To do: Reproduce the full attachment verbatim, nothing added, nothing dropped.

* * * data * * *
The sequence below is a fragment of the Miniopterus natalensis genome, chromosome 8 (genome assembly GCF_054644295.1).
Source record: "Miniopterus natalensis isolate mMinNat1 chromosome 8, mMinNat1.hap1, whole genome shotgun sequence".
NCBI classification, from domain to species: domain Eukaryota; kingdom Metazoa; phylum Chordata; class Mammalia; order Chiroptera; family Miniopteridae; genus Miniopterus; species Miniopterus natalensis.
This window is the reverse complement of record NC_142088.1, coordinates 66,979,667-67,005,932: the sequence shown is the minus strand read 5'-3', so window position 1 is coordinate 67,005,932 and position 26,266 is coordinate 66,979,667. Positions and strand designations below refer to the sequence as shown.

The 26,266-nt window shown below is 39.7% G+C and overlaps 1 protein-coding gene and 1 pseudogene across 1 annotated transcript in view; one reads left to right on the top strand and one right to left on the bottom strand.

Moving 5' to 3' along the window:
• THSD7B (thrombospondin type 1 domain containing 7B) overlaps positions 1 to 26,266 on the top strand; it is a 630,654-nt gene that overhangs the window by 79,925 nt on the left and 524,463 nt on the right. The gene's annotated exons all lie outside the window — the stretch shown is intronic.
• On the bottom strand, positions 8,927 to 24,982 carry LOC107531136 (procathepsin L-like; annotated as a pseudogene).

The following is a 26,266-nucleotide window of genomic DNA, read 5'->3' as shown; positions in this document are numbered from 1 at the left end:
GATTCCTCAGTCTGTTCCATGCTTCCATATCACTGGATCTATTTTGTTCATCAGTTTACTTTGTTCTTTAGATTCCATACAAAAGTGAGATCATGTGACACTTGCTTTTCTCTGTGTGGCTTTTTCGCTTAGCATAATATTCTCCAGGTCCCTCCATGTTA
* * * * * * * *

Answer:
The sequence below is a fragment of the Miniopterus natalensis genome, chromosome 8 (genome assembly GCF_054644295.1).
Source record: "Miniopterus natalensis isolate mMinNat1 chromosome 8, mMinNat1.hap1, whole genome shotgun sequence".
NCBI classification, from domain to species: domain Eukaryota; kingdom Metazoa; phylum Chordata; class Mammalia; order Chiroptera; family Miniopteridae; genus Miniopterus; species Miniopterus natalensis.
This window is the reverse complement of record NC_142088.1, coordinates 66,979,667-67,005,932: the sequence shown is the minus strand read 5'-3', so window position 1 is coordinate 67,005,932 and position 26,266 is coordinate 66,979,667. Positions and strand designations below refer to the sequence as shown.

The 26,266-nt window shown below is 39.7% G+C and overlaps 1 protein-coding gene and 1 pseudogene across 1 annotated transcript in view; one reads left to right on the top strand and one right to left on the bottom strand.

Moving 5' to 3' along the window:
• THSD7B (thrombospondin type 1 domain containing 7B) overlaps positions 1 to 26,266 on the top strand; it is a 630,654-nt gene that overhangs the window by 79,925 nt on the left and 524,463 nt on the right. The gene's annotated exons all lie outside the window — the stretch shown is intronic.
• On the bottom strand, positions 8,927 to 24,982 carry LOC107531136 (procathepsin L-like; annotated as a pseudogene).

The following is a 26,266-nucleotide window of genomic DNA, read 5'->3' as shown; positions in this document are numbered from 1 at the left end:
GATTCCTCAGTCTGTTCCATGCTTCCATATCACTGGATCTATTTTGTTCATCAGTTTACTTTGTTCTTTAGATTCCATACAAAAGTGAGATCATGTGACACTTGCTTTTCTCTGTGTGGCTTTTTCGCTTAGCATAATATTCTCCAGGTCCCTCCATGTTA